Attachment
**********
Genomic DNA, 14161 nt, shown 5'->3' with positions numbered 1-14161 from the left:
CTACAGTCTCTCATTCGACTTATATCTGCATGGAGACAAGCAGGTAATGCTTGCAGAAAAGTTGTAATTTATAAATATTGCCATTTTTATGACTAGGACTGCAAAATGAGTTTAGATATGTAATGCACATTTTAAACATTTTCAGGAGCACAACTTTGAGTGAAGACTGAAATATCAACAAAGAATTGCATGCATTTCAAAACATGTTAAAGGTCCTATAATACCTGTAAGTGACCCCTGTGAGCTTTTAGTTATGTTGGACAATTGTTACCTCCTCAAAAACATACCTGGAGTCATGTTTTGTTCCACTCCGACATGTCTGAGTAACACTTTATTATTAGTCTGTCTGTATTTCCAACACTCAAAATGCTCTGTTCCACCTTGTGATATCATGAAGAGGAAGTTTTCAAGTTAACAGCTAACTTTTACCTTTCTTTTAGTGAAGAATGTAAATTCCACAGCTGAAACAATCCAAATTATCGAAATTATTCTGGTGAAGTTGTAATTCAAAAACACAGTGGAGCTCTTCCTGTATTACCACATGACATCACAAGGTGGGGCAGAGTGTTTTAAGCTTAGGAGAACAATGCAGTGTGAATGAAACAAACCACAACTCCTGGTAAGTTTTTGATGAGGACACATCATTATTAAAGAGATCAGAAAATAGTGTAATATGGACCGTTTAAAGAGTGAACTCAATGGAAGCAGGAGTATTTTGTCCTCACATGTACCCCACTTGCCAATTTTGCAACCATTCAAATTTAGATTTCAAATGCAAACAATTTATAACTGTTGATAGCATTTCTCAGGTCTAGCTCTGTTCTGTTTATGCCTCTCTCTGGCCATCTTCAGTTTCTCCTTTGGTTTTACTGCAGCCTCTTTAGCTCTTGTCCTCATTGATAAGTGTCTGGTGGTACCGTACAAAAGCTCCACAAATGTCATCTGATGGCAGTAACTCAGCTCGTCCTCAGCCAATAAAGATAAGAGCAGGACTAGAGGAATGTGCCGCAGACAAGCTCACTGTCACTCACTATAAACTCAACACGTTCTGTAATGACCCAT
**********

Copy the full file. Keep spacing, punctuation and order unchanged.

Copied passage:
Genomic DNA, 14161 nt, shown 5'->3' with positions numbered 1-14161 from the left:
CTACAGTCTCTCATTCGACTTATATCTGCATGGAGACAAGCAGGTAATGCTTGCAGAAAAGTTGTAATTTATAAATATTGCCATTTTTATGACTAGGACTGCAAAATGAGTTTAGATATGTAATGCACATTTTAAACATTTTCAGGAGCACAACTTTGAGTGAAGACTGAAATATCAACAAAGAATTGCATGCATTTCAAAACATGTTAAAGGTCCTATAATACCTGTAAGTGACCCCTGTGAGCTTTTAGTTATGTTGGACAATTGTTACCTCCTCAAAAACATACCTGGAGTCATGTTTTGTTCCACTCCGACATGTCTGAGTAACACTTTATTATTAGTCTGTCTGTATTTCCAACACTCAAAATGCTCTGTTCCACCTTGTGATATCATGAAGAGGAAGTTTTCAAGTTAACAGCTAACTTTTACCTTTCTTTTAGTGAAGAATGTAAATTCCACAGCTGAAACAATCCAAATTATCGAAATTATTCTGGTGAAGTTGTAATTCAAAAACACAGTGGAGCTCTTCCTGTATTACCACATGACATCACAAGGTGGGGCAGAGTGTTTTAAGCTTAGGAGAACAATGCAGTGTGAATGAAACAAACCACAACTCCTGGTAAGTTTTTGATGAGGACACATCATTATTAAAGAGATCAGAAAATAGTGTAATATGGACCGTTTAAAGAGTGAACTCAATGGAAGCAGGAGTATTTTGTCCTCACATGTACCCCACTTGCCAATTTTGCAACCATTCAAATTTAGATTTCAAATGCAAACAATTTATAACTGTTGATAGCATTTCTCAGGTCTAGCTCTGTTCTGTTTATGCCTCTCTCTGGCCATCTTCAGTTTCTCCTTTGGTTTTACTGCAGCCTCTTTAGCTCTTGTCCTCATTGATAAGTGTCTGGTGGTACCGTACAAAAGCTCCACAAATGTCATCTGATGGCAGTAACTCAGCTCGTCCTCAGCCAATAAAGATAAGAGCAGGACTAGAGGAATGTGCCGCAGACAAGCTCACTGTCACTCACTATAAACTCAACACGTTCTGTAATGACCCAT